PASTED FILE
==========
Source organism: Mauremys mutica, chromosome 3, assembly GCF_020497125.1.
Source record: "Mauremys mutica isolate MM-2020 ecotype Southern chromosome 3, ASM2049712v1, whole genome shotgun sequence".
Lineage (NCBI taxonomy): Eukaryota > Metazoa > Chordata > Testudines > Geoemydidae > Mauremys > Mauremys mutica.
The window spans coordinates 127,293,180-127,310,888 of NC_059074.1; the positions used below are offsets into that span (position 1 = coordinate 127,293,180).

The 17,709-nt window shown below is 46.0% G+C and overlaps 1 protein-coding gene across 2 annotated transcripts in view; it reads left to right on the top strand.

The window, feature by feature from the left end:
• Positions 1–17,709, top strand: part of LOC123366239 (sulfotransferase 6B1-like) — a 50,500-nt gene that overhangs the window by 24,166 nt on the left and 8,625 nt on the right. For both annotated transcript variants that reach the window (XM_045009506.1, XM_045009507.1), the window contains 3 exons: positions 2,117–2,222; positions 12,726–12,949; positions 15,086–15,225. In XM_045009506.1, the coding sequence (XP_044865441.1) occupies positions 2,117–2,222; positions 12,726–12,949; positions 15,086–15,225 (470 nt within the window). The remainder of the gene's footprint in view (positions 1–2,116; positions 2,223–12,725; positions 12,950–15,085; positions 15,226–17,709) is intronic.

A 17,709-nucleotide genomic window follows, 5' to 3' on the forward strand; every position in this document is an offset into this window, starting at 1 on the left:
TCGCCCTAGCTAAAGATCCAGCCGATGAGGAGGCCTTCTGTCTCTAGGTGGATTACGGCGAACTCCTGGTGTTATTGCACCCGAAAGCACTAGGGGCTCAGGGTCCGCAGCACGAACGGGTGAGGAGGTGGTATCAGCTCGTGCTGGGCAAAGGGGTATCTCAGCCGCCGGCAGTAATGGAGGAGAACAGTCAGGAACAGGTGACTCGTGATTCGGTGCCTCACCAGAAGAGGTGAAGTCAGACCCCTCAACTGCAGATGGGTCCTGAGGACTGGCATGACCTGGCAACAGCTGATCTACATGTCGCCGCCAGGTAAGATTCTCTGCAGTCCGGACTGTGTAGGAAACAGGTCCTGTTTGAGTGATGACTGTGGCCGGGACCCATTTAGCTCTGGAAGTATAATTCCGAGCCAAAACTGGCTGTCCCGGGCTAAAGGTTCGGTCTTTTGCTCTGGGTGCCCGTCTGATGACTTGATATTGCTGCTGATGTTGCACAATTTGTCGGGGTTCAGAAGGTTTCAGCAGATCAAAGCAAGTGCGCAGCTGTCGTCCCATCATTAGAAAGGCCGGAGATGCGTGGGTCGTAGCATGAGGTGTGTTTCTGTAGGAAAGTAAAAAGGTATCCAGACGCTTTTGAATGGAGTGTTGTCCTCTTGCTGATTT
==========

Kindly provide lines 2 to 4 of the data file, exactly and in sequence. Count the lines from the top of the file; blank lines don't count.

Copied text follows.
Source record: "Mauremys mutica isolate MM-2020 ecotype Southern chromosome 3, ASM2049712v1, whole genome shotgun sequence".
Lineage (NCBI taxonomy): Eukaryota > Metazoa > Chordata > Testudines > Geoemydidae > Mauremys > Mauremys mutica.
The window spans coordinates 127,293,180-127,310,888 of NC_059074.1; the positions used below are offsets into that span (position 1 = coordinate 127,293,180).